Specifically, in the present invention, the electric contacts of the lead frame (for example, parts which are wirebonded, and parts which are attached to the semiconductor chip) are first covered with a cover film, then a protective film is formed of an inorganic material over the lead frame, after which, using the lift-off method, the cover film and the protective film formed over it are removed to once again expose the electric contacts.
In the present invention, the properties of organic resin molding materials, that is poor adherence to metals and good adherence to inorganic materials, are utilized. By means of the present invention, because the lead frame is covered in advance by a protective film, it is possible to avoid the soiling of the lead frame in the subsequent process in which the electronic parts are attached by means of an adhesive. In addition, because adhering material and suboxides are removed from the surface of the lead frame, the adherence of the material to the lead frame is improved. Also, the permeation of moisture through the undersurface of the package over a long period of time can be prevented, and there is no drop in reliability. Otherwise, the drop of reliability would be caused by water and chlorine in the organic resin, by the occurrence of a reaction between the water and chlorine and the metal of the die, resulting in the formation of suboxides. For this reason, there is no breakage, no matter how thin the molding, and no swelling from the application of heat when the package is mounted onto the PCB.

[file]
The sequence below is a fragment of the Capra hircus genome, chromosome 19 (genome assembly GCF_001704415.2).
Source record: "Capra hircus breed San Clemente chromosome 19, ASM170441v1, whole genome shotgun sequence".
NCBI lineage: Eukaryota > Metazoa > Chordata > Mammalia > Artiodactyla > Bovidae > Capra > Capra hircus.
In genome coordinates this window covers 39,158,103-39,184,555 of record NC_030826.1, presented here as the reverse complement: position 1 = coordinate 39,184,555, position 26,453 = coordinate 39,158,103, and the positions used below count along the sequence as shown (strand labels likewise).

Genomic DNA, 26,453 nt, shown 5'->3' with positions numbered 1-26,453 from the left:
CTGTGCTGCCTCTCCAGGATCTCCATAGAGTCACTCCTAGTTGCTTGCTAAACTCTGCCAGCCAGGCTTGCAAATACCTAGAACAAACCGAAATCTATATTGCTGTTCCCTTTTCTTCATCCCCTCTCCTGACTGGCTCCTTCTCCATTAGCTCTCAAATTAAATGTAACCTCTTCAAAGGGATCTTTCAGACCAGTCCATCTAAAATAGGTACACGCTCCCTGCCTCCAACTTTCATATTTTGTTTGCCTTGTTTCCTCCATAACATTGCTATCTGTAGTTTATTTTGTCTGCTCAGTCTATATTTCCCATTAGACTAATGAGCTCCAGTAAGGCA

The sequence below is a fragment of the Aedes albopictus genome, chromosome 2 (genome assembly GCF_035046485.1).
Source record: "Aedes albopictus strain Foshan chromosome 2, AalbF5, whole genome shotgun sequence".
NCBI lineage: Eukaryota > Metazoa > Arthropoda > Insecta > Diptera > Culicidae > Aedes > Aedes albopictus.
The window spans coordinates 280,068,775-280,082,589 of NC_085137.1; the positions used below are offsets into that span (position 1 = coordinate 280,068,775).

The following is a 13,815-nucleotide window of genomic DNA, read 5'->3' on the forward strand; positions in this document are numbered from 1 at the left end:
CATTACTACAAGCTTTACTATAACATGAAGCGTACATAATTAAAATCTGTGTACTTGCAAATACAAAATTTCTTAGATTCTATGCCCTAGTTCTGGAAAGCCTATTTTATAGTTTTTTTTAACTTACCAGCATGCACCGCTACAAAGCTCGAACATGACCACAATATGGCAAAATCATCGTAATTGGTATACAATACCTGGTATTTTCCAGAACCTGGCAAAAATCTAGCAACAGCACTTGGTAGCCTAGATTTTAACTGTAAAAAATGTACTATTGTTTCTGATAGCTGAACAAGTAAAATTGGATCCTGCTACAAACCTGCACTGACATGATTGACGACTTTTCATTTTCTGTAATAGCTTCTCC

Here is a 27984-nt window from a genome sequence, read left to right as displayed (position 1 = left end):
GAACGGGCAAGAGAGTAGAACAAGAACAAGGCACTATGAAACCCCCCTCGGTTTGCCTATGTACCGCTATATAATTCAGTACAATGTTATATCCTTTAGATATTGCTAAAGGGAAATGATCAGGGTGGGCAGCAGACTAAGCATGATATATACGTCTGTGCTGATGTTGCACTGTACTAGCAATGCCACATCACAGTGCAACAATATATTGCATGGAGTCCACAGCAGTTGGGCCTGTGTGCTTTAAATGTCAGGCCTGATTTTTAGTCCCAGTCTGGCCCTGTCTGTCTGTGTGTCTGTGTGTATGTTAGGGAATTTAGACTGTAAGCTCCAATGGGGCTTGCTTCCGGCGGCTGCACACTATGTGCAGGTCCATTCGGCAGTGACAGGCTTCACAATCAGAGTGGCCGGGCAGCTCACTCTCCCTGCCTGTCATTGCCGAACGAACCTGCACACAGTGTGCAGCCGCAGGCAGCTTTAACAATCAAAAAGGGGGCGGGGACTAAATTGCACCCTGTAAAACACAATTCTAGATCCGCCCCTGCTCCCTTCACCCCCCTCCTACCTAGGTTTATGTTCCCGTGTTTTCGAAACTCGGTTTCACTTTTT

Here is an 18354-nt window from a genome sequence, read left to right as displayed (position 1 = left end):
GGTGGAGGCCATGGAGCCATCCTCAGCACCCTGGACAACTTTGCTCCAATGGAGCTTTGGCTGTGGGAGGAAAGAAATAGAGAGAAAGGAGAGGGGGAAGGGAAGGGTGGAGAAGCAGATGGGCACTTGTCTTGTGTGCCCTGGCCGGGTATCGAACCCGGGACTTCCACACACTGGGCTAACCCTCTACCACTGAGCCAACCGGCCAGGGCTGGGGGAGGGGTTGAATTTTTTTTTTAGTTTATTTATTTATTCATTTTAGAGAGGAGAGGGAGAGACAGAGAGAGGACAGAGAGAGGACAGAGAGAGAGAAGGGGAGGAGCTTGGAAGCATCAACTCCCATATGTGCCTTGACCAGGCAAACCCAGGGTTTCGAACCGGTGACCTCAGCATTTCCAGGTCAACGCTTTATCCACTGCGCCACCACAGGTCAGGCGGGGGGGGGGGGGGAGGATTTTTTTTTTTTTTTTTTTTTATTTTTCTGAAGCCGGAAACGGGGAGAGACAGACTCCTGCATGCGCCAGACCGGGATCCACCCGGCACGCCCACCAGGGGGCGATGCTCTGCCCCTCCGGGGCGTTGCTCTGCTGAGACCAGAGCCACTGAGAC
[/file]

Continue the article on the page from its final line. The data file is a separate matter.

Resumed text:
In addition, because the lead frame is protected by inorganic materials, the electronic device can be handled without so much carefulness, so that there is no drop in yield, and mass production is possible.
These and other objects, features, and advantages of the present invention will become more apparent from the following description of the preferred embodiments taken in conjunction with the accompanying drawings, in which:
FIG. 1 is a vertical sectional view showing one part of a conventional plastic package semiconductor device after a moisture resistance test and solder test have been performed.
FIG. 2 is a vertical sectional view showing one part of a plastic type of semiconductor device using a lead frame in accordance with the present invention.
FIG. 3A to FIG. 3D are drawings showing the manufacturing process for a lead frame in accordance with the present invention.
FIG. 4A is a drawing showing generally a lead frame made in accordance with the present invention, wherein the lead frame is separated from the adjacent lead frames.
FIG. 4B is a drawing showing a substrate to which a plurality of the lead frames of FIG. 4A have been assembled.
FIG. 4C is a sectional view of substrate board which comprises a plurality of substrates assembled with a jig.
FIG. 5 is a drawing showing an external view of the plasma CVD device used in the present invention.
FIG. 2 is a vertical sectional view showing a Flat Pack Package Type of a semiconductor device using the lead frame produced in accordance with the present invention. In FIG. 2, a lead frame 21 made from 42ALLOY or copper comprises a die 21a for die-attaching a semiconductor chip 23, and a lead section, that is an inner lead 21b and an outer lead 21c. The surface of the die 21a and the inner lead 21b are covered with an inorganic material 30 with the exception of the part on which the semiconductor chip 23 is mounted, and of a connection part 25 on which gold is printed for wire-bonding. The semiconductor chip 23 is electrically connected to a portion 25 of the inner lead 21b (where gold plating has been applied) through an aluminum pad 27 and a gold wire 29 for wire-bonding, and they are sealed by a molding 31.
Next, the process for manufacturing the lead frame of the present invention will be explained with reference to FIGS. 3A to 3D.